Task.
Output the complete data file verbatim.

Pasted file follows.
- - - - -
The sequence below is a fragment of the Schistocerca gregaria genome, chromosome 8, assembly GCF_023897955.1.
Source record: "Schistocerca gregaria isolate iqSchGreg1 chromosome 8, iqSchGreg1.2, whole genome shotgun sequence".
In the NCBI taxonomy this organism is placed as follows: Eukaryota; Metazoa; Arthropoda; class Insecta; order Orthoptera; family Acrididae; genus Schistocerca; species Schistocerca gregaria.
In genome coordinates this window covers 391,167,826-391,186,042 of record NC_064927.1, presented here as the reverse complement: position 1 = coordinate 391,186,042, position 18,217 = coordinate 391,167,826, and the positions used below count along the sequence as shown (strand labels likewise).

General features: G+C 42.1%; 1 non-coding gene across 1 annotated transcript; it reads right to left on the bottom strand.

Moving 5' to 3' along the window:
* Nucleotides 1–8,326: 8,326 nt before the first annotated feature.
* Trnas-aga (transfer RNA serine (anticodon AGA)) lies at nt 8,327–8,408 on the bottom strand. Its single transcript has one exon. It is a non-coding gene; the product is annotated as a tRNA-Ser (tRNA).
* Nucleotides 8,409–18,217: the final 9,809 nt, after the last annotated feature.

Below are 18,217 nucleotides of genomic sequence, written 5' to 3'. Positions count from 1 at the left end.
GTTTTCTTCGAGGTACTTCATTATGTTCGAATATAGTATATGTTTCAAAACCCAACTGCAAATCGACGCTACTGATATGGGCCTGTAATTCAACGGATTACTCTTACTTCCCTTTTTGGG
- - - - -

The sequence below is a fragment of the Schistocerca gregaria genome, chromosome 8, assembly GCF_023897955.1.
Source record: "Schistocerca gregaria isolate iqSchGreg1 chromosome 8, iqSchGreg1.2, whole genome shotgun sequence".
In the NCBI taxonomy this organism is placed as follows: Eukaryota; Metazoa; Arthropoda; class Insecta; order Orthoptera; family Acrididae; genus Schistocerca; species Schistocerca gregaria.
In genome coordinates this window covers 391,167,826-391,186,042 of record NC_064927.1, presented here as the reverse complement: position 1 = coordinate 391,186,042, position 18,217 = coordinate 391,167,826, and the positions used below count along the sequence as shown (strand labels likewise).

General features: G+C 42.1%; 1 non-coding gene across 1 annotated transcript; it reads right to left on the bottom strand.

Moving 5' to 3' along the window:
* Nucleotides 1–8,326: 8,326 nt before the first annotated feature.
* Trnas-aga (transfer RNA serine (anticodon AGA)) lies at nt 8,327–8,408 on the bottom strand. Its single transcript has one exon. It is a non-coding gene; the product is annotated as a tRNA-Ser (tRNA).
* Nucleotides 8,409–18,217: the final 9,809 nt, after the last annotated feature.

Below are 18,217 nucleotides of genomic sequence, written 5' to 3'. Positions count from 1 at the left end.
GTTTTCTTCGAGGTACTTCATTATGTTCGAATATAGTATATGTTTCAAAACCCAACTGCAAATCGACGCTACTGATATGGGCCTGTAATTCAACGGATTACTCTTACTTCCCTTTTTGGG